Why Do Passionate Entrepreneurs Fail?

Written by Frank DeSantis, Certified Growth Wheel Trainer, Former Emerging Enterprise Center Program Director

The link below is to a great article in HBR on Passion vs. Preparedness, and reflects what I believe is the approach the Emerging Enterprise Center tries to take with their Incubator companies.

An entrepreneur has to have passion. It’s entirely too hard to start and run a business if you don’t absolutely love what you are doing! Apparently, according to this research, passion is a key ingredient to attracting attention of investors, especially novice investors, those typically found on crowdfunding sites.

Long term success, however, depends upon your ability to be prepared to scale the business. For that you need to have a vision (what do you want to be when you grow up), a game plan (strategy or business plan), and the processes and procedures to replicate what you do and how you sell. For more experienced investors, the passion and the concept may attract them initially, but they move quickly to determining how prepared they are for success; what is the experience of the management team; have they started a business before; is there a market; have they proved the concept?

At the Emerging Enterprise Center, they try to help you focus first on DRIVING YOUR BUSINESS (sales), while in parallel, developing the business skills and the policies/procedures to enable you to take advantage of opportunities that help you achieve your vision.

I believe you can have and, in fact, need both: PASSION AND PREPAREDNESS!

https://hbr.org/2015/07/for-founders-preparation-trumps-passion

The Emerging Enterprise Center Introduces Growth Wheel® Program with Funding by TD Bank, Through the TD Charitable Foundation

The Emerging Enterprise Center introduces Growth Wheel, a visual toolbox for decision-making and action planning for start-up and growth companies. “We are excited to be able to make the Growth Wheel tool available to our EEC companies, as part of their counseling in the incubation program,” says Frank DeSantis, Program Manager, EEC, “and also to the entire small business community, through workshops in our Business Education Program.”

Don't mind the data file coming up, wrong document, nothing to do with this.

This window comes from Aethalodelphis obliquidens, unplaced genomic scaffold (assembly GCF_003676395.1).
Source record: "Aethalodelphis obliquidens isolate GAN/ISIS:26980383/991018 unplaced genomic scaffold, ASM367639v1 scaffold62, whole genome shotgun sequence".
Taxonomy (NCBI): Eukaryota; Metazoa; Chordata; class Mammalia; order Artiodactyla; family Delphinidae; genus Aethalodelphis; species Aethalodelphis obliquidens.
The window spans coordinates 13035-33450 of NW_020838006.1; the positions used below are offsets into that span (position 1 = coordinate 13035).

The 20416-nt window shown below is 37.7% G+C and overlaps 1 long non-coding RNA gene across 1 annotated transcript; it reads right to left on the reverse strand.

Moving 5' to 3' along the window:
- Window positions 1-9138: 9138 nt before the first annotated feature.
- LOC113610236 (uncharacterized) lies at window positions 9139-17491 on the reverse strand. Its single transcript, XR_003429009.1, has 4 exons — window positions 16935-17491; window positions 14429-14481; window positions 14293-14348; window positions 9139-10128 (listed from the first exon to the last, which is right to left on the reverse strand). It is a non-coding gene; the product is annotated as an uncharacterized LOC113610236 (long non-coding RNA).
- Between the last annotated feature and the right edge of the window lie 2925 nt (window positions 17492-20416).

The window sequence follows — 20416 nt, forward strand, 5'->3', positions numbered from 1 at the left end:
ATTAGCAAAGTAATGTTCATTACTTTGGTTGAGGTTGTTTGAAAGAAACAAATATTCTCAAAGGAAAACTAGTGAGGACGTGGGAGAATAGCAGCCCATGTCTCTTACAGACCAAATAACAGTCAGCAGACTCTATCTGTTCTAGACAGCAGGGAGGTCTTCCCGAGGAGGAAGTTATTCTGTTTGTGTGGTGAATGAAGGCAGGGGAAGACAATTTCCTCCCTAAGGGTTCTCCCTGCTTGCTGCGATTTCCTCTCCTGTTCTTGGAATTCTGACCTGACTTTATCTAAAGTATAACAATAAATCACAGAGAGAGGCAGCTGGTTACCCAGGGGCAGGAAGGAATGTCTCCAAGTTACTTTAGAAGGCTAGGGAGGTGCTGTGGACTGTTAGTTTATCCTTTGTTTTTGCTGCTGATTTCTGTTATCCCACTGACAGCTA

Entrepreneurs learn pretty quickly that having a great idea, a great product or service, and perhaps some great customers are only a small part of the puzzle when starting a business. To be successful, a business owner needs to develop a lot of different skills and this can be somewhat overwhelming.

The Emerging Enterprise Center provides a comprehensive incubation program, in a nurturing environment for early stage businesses. “Support, Access to Resources and Advice” has always been the commitment that the EEC makes to the start-up companies in the incubator program.  This approach has enabled the EEC to focus on the individual needs of each of its start-up companies so they could concentrate on growing their business, developing business skills and graduating from the program with a scalable business model.

Business Counseling

Growth Wheel was designed around the observation that all businesses – in all industries and life stages – have four lasting challenges in common: They must create an attractive Business Concept, build a strong Organization behind it, develop lasting Client Relations, and do so while maintaining profitable Operations. Within each of those four quadrants are 5 Focus Areas, as indicated below, that contain the business skills necessary to implement a successful strategy.

According to Frank DeSantis, “Growth Wheel is the perfect tool for us to use with our EEC start-up companies. It helps our companies focus, set an agenda, make decisions and take action!” The process starts with a self-assessment by the entrepreneur, which gives them a 360 degree perspective on their capabilities within each focus area. It will provide structure and a framework with which to develop business skills.

Business Education

Besides being a valuable tool used in the individual counseling of companies in the EEC, Growth Wheel will become an integral part of the overall 2016 Business Education Program that the Emerging Enterprise Centers presents. In addition to the longstanding series; Finding Your Next Customer and Business Fundamentals, 2016 will include a 5 session Growth Wheel Series, starting in January 2016 with an Overview and Briefing, followed by a quarterly workshop from a focus area from one of the four quadrants.

The Emerging Enterprise Center offers several types of Business Incubation Programs: Residential incubation, which includes affordable office space; Virtual incubation, for those not requiring office space; International Soft-Landings and a Pre-Incubation program for those serious, but not quite ready to commit. To find out more about the Emerging Enterprise Center, its Business Incubation or Business Education Programs, contact Frank DeSantis, Program Manager at desantisf@ncccc.com, 302-294-2056 or visit us on the web at www.EECincubator.com.